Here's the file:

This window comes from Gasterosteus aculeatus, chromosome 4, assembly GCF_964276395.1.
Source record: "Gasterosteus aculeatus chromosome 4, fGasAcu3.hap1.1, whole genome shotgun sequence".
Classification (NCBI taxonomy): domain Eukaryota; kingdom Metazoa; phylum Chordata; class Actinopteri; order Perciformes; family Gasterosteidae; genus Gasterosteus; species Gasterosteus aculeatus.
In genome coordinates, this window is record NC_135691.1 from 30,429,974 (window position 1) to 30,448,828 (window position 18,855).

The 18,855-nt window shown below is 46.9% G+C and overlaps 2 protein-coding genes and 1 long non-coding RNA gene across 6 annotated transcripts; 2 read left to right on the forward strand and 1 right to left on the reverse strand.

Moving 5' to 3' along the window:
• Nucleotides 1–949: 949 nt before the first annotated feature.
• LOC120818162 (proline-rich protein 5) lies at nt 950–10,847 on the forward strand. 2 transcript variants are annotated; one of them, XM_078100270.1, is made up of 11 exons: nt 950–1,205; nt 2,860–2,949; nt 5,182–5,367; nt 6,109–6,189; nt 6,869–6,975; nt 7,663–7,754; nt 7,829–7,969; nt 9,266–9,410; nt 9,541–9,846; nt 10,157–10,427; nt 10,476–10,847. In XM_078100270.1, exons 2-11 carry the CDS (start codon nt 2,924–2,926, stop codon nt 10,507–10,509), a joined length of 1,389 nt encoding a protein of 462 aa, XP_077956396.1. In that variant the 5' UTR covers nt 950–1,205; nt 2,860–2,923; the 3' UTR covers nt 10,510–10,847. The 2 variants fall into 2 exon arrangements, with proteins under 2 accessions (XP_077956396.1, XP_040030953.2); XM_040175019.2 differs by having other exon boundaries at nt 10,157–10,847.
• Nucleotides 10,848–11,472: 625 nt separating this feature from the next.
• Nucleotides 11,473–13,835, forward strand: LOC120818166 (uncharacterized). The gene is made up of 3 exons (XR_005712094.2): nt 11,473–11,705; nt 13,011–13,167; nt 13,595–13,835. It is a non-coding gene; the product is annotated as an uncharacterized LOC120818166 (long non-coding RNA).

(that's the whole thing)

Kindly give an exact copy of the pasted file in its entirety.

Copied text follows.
This window comes from Gasterosteus aculeatus, chromosome 4, assembly GCF_964276395.1.
Source record: "Gasterosteus aculeatus chromosome 4, fGasAcu3.hap1.1, whole genome shotgun sequence".
Classification (NCBI taxonomy): domain Eukaryota; kingdom Metazoa; phylum Chordata; class Actinopteri; order Perciformes; family Gasterosteidae; genus Gasterosteus; species Gasterosteus aculeatus.
In genome coordinates, this window is record NC_135691.1 from 30,429,974 (window position 1) to 30,448,828 (window position 18,855).

The 18,855-nt window shown below is 46.9% G+C and overlaps 2 protein-coding genes and 1 long non-coding RNA gene across 6 annotated transcripts; 2 read left to right on the forward strand and 1 right to left on the reverse strand.

Moving 5' to 3' along the window:
• Nucleotides 1–949: 949 nt before the first annotated feature.
• LOC120818162 (proline-rich protein 5) lies at nt 950–10,847 on the forward strand. 2 transcript variants are annotated; one of them, XM_078100270.1, is made up of 11 exons: nt 950–1,205; nt 2,860–2,949; nt 5,182–5,367; nt 6,109–6,189; nt 6,869–6,975; nt 7,663–7,754; nt 7,829–7,969; nt 9,266–9,410; nt 9,541–9,846; nt 10,157–10,427; nt 10,476–10,847. In XM_078100270.1, exons 2-11 carry the CDS (start codon nt 2,924–2,926, stop codon nt 10,507–10,509), a joined length of 1,389 nt encoding a protein of 462 aa, XP_077956396.1. In that variant the 5' UTR covers nt 950–1,205; nt 2,860–2,923; the 3' UTR covers nt 10,510–10,847. The 2 variants fall into 2 exon arrangements, with proteins under 2 accessions (XP_077956396.1, XP_040030953.2); XM_040175019.2 differs by having other exon boundaries at nt 10,157–10,847.
• Nucleotides 10,848–11,472: 625 nt separating this feature from the next.
• Nucleotides 11,473–13,835, forward strand: LOC120818166 (uncharacterized). The gene is made up of 3 exons (XR_005712094.2): nt 11,473–11,705; nt 13,011–13,167; nt 13,595–13,835. It is a non-coding gene; the product is annotated as an uncharacterized LOC120818166 (long non-coding RNA).